Chapter 7

strategies that isolate them from the rest of the sector. How these seemingly powerless small entrepreneurs have been able to accomplish this feat is presently understudied, yet represents an important area of study related to the role of small business in the early stages of institutional change (Aldrich & Fiol, 1994; Rao, Monin, & Durand, 2005; Cliff, Jennings, & Greenwood, 2006). Therefore, the research question guiding this paper is as follows: “How do small businesses successfully implement strategies that do not conform to seemingly insurmountable institutional forces?” This paper explores small business institutional non-conformity using a qualitative study of 8 small businesses in the ornamental horticulture industry in Belgium, all of which have committed to proactive environmental strategies that are clearly at odds with the predominant institutional norm of the ornamental horticulture sector. Proactive environmental strategies are systematic patterns of voluntary environmental practices not required to be undertaken “in fulfillment of environmental regulations or in response to isomorphic

pressures within the industry as standard business practice” (Sharma & Vredenburg, 1998:

776). Proactive environmental strategies act as an effective medium through which we can examine small business institutional non-conformity, because of the well-recognized inertial forces associated with an economic paradigm that discourage this approach to business (Gladwin et al., 1995; Newton & Harte, 1997; Margolis & Walsh, 2003; Prasad & Elmes, 2005), and more specifically in the highly institutionalized context of the ornamental horticulture industry. As environmental issues are increasingly finding their way onto public policy agendas, understanding how small businesses, as agents of social change, can disrupt institutional surroundings not favorable to the incorporation of environmental issues in business practice represents an important research agenda.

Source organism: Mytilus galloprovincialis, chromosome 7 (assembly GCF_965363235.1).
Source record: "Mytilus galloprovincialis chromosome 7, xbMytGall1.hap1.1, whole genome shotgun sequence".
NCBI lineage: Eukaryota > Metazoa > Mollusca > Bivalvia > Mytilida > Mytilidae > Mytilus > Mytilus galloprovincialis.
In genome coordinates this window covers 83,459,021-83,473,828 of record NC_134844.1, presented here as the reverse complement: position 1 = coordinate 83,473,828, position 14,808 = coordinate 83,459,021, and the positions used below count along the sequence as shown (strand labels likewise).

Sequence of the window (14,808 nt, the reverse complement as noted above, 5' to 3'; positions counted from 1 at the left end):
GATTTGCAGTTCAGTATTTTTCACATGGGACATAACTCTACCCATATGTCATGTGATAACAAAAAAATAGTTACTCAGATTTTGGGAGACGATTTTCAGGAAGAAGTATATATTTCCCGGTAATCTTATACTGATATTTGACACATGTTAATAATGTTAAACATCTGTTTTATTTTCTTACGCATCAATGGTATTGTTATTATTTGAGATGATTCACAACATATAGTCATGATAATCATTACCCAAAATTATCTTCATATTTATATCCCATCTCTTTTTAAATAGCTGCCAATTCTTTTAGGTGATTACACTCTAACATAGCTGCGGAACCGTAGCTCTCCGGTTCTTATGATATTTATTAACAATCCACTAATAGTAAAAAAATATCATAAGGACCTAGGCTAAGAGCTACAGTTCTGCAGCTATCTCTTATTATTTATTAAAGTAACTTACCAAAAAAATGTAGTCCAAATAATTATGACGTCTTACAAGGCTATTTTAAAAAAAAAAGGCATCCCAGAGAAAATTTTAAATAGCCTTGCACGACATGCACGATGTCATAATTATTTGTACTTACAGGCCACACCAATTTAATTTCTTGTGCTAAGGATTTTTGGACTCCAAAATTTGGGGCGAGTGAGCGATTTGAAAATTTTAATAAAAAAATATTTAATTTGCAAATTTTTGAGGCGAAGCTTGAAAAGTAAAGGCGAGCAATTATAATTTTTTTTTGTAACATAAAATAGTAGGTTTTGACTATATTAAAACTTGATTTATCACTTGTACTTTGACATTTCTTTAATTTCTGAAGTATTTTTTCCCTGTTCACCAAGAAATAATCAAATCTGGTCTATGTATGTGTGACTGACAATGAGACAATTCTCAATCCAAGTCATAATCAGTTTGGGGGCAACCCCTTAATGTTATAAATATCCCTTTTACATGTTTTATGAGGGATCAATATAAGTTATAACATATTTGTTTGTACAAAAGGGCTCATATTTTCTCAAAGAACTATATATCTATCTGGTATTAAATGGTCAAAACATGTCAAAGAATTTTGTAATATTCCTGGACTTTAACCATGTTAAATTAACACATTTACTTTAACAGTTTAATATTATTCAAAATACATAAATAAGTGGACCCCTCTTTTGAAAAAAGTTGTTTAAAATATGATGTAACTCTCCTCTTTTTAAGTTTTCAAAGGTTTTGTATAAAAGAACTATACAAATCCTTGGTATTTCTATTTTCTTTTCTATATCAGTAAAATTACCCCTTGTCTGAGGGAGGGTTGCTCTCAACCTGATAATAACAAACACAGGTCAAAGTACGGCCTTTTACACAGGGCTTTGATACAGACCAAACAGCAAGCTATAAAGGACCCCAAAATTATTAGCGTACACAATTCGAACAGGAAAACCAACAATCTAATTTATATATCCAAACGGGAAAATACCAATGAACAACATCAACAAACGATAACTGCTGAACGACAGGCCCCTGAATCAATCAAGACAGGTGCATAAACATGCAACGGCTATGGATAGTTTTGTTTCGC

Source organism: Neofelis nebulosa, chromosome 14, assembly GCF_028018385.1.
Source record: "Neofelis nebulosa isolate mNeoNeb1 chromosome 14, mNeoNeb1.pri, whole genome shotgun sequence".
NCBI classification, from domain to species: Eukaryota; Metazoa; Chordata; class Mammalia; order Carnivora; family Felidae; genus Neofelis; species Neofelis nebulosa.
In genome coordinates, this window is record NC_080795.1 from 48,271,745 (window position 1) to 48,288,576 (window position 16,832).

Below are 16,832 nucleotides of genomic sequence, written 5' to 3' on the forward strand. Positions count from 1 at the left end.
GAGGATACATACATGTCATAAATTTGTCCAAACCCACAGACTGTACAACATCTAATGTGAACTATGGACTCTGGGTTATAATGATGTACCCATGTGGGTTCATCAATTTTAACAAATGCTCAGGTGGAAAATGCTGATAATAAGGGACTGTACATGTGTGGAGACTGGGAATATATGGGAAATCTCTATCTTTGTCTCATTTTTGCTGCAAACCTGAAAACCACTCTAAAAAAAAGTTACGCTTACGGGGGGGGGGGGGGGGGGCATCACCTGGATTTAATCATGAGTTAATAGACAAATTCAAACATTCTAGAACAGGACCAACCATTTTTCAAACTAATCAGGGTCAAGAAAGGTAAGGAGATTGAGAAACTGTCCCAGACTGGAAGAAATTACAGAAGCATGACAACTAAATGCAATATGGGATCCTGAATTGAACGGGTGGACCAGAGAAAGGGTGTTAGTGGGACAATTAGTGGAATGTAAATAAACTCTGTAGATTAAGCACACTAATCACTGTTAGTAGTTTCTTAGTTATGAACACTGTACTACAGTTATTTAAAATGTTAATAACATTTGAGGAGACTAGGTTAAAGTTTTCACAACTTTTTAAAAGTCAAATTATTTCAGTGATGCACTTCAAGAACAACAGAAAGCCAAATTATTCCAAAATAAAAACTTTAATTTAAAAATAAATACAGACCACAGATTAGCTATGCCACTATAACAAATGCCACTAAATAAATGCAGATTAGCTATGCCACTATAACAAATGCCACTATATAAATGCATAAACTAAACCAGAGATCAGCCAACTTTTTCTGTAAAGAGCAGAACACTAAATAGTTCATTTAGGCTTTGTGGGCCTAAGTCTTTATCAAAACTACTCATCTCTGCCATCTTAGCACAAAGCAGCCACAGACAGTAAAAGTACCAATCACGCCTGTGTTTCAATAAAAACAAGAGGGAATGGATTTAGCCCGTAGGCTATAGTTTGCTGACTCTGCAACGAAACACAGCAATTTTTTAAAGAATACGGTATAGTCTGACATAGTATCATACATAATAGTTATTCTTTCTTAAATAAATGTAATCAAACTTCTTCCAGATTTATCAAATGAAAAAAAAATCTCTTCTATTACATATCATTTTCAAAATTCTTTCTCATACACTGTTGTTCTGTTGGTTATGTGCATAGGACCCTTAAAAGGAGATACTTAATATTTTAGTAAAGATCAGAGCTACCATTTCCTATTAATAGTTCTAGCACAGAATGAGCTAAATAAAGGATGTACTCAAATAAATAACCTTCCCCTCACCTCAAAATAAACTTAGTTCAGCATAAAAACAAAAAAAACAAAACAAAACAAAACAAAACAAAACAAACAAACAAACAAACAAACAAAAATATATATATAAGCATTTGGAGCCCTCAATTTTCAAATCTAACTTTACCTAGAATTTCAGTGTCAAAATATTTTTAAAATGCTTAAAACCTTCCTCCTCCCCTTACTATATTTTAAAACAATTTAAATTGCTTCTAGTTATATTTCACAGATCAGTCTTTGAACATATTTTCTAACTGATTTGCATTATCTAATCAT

The results reported here are a set of propositions that contribute to a better understanding of small business institutional non-conformity in a mature setting. The evidence suggests that small businesses are successful in such endeavors of institutional nonconformity as a result of (1) their multiple roles in the organizational field and alternative institutional logic exposure, (2) their cognitive framing of the institutional non-conformity as an envisioned future and the resulting goal inflexibility and means flexibility, and (3) their non-conformity-conducive business model and multiple experiences with institutional nonconformity. In addition, we find that these factors feed into a number of facilitating mechanisms which have implications for institutional theory, the resource-based view and the organizations and the natural environment literature.

Chapter 7

This paper is structured as follows. We first review institutional theory and its implications for small business non-conformity and explain how we conducted our research.

We then present our findings and conclude with a discussion on the implications for current and future theoretical and practical work.